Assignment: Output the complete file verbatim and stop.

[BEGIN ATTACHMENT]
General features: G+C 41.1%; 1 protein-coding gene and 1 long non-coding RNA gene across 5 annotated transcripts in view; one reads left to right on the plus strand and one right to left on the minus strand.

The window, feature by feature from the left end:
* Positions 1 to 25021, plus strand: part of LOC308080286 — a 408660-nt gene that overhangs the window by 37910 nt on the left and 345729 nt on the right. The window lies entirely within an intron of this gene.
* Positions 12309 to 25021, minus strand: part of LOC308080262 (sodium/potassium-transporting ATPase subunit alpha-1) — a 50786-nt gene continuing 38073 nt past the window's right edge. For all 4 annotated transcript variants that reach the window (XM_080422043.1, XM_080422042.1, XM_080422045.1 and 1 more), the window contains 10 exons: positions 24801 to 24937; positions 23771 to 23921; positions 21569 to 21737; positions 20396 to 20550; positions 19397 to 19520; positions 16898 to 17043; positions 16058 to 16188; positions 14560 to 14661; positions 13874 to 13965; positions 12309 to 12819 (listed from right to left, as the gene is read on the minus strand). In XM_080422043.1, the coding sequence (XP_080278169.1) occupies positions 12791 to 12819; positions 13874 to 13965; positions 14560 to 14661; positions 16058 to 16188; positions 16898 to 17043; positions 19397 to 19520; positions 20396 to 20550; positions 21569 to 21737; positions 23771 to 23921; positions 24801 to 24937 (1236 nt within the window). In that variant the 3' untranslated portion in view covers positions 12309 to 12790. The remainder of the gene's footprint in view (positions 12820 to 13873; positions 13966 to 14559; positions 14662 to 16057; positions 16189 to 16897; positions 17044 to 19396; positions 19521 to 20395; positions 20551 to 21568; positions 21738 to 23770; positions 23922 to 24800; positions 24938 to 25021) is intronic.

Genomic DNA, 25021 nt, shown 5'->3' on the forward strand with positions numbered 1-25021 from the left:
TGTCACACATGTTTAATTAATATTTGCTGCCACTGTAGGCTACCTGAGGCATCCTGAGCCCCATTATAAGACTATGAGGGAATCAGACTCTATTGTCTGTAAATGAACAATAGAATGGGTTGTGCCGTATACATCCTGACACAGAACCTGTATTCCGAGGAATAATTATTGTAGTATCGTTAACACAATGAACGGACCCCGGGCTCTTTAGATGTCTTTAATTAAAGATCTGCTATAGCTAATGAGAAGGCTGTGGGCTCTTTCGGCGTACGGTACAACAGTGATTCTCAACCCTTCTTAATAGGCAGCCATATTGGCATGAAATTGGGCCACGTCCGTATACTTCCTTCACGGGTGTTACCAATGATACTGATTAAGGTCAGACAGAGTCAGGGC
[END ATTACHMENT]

General features: G+C 41.1%; 1 protein-coding gene and 1 long non-coding RNA gene across 5 annotated transcripts in view; one reads left to right on the plus strand and one right to left on the minus strand.

The window, feature by feature from the left end:
* Positions 1 to 25021, plus strand: part of LOC308080286 — a 408660-nt gene that overhangs the window by 37910 nt on the left and 345729 nt on the right. The window lies entirely within an intron of this gene.
* Positions 12309 to 25021, minus strand: part of LOC308080262 (sodium/potassium-transporting ATPase subunit alpha-1) — a 50786-nt gene continuing 38073 nt past the window's right edge. For all 4 annotated transcript variants that reach the window (XM_080422043.1, XM_080422042.1, XM_080422045.1 and 1 more), the window contains 10 exons: positions 24801 to 24937; positions 23771 to 23921; positions 21569 to 21737; positions 20396 to 20550; positions 19397 to 19520; positions 16898 to 17043; positions 16058 to 16188; positions 14560 to 14661; positions 13874 to 13965; positions 12309 to 12819 (listed from right to left, as the gene is read on the minus strand). In XM_080422043.1, the coding sequence (XP_080278169.1) occupies positions 12791 to 12819; positions 13874 to 13965; positions 14560 to 14661; positions 16058 to 16188; positions 16898 to 17043; positions 19397 to 19520; positions 20396 to 20550; positions 21569 to 21737; positions 23771 to 23921; positions 24801 to 24937 (1236 nt within the window). In that variant the 3' untranslated portion in view covers positions 12309 to 12790. The remainder of the gene's footprint in view (positions 12820 to 13873; positions 13966 to 14559; positions 14662 to 16057; positions 16189 to 16897; positions 17044 to 19396; positions 19521 to 20395; positions 20551 to 21568; positions 21738 to 23770; positions 23922 to 24800; positions 24938 to 25021) is intronic.

Genomic DNA, 25021 nt, shown 5'->3' on the forward strand with positions numbered 1-25021 from the left:
TGTCACACATGTTTAATTAATATTTGCTGCCACTGTAGGCTACCTGAGGCATCCTGAGCCCCATTATAAGACTATGAGGGAATCAGACTCTATTGTCTGTAAATGAACAATAGAATGGGTTGTGCCGTATACATCCTGACACAGAACCTGTATTCCGAGGAATAATTATTGTAGTATCGTTAACACAATGAACGGACCCCGGGCTCTTTAGATGTCTTTAATTAAAGATCTGCTATAGCTAATGAGAAGGCTGTGGGCTCTTTCGGCGTACGGTACAACAGTGATTCTCAACCCTTCTTAATAGGCAGCCATATTGGCATGAAATTGGGCCACGTCCGTATACTTCCTTCACGGGTGTTACCAATGATACTGATTAAGGTCAGACAGAGTCAGGGC